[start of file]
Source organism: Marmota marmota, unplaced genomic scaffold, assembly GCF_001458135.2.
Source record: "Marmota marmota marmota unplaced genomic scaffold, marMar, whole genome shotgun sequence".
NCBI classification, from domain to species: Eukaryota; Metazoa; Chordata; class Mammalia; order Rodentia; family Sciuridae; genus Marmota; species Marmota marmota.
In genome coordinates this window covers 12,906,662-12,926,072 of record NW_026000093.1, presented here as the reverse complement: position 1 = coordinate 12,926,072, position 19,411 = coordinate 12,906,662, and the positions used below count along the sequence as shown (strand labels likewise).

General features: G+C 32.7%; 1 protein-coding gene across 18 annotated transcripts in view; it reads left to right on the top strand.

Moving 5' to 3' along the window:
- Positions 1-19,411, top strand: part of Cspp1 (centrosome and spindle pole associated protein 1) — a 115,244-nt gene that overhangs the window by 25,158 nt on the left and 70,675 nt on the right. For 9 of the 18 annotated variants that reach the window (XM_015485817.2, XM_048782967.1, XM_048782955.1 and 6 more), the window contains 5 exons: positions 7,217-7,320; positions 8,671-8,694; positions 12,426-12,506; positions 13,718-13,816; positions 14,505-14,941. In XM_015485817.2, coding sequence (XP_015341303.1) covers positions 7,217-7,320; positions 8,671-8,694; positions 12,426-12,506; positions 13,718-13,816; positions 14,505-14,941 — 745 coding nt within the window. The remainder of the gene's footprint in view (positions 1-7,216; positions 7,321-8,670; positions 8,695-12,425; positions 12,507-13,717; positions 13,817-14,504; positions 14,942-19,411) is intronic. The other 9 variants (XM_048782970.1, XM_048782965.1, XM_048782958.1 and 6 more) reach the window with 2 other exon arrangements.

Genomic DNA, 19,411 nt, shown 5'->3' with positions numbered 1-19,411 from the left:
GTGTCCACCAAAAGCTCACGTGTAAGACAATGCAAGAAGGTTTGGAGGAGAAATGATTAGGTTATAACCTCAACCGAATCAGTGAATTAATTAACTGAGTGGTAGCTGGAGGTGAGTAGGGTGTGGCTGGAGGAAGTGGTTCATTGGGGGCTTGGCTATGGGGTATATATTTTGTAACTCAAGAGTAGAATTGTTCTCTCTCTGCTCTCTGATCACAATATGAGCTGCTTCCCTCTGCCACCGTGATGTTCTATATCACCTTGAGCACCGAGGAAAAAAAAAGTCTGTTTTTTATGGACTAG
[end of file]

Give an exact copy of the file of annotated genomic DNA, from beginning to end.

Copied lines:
Source organism: Marmota marmota, unplaced genomic scaffold, assembly GCF_001458135.2.
Source record: "Marmota marmota marmota unplaced genomic scaffold, marMar, whole genome shotgun sequence".
NCBI classification, from domain to species: Eukaryota; Metazoa; Chordata; class Mammalia; order Rodentia; family Sciuridae; genus Marmota; species Marmota marmota.
In genome coordinates this window covers 12,906,662-12,926,072 of record NW_026000093.1, presented here as the reverse complement: position 1 = coordinate 12,926,072, position 19,411 = coordinate 12,906,662, and the positions used below count along the sequence as shown (strand labels likewise).

General features: G+C 32.7%; 1 protein-coding gene across 18 annotated transcripts in view; it reads left to right on the top strand.

Moving 5' to 3' along the window:
- Positions 1-19,411, top strand: part of Cspp1 (centrosome and spindle pole associated protein 1) — a 115,244-nt gene that overhangs the window by 25,158 nt on the left and 70,675 nt on the right. For 9 of the 18 annotated variants that reach the window (XM_015485817.2, XM_048782967.1, XM_048782955.1 and 6 more), the window contains 5 exons: positions 7,217-7,320; positions 8,671-8,694; positions 12,426-12,506; positions 13,718-13,816; positions 14,505-14,941. In XM_015485817.2, coding sequence (XP_015341303.1) covers positions 7,217-7,320; positions 8,671-8,694; positions 12,426-12,506; positions 13,718-13,816; positions 14,505-14,941 — 745 coding nt within the window. The remainder of the gene's footprint in view (positions 1-7,216; positions 7,321-8,670; positions 8,695-12,425; positions 12,507-13,717; positions 13,817-14,504; positions 14,942-19,411) is intronic. The other 9 variants (XM_048782970.1, XM_048782965.1, XM_048782958.1 and 6 more) reach the window with 2 other exon arrangements.

Genomic DNA, 19,411 nt, shown 5'->3' with positions numbered 1-19,411 from the left:
GTGTCCACCAAAAGCTCACGTGTAAGACAATGCAAGAAGGTTTGGAGGAGAAATGATTAGGTTATAACCTCAACCGAATCAGTGAATTAATTAACTGAGTGGTAGCTGGAGGTGAGTAGGGTGTGGCTGGAGGAAGTGGTTCATTGGGGGCTTGGCTATGGGGTATATATTTTGTAACTCAAGAGTAGAATTGTTCTCTCTCTGCTCTCTGATCACAATATGAGCTGCTTCCCTCTGCCACCGTGATGTTCTATATCACCTTGAGCACCGAGGAAAAAAAAAGTCTGTTTTTTATGGACTAG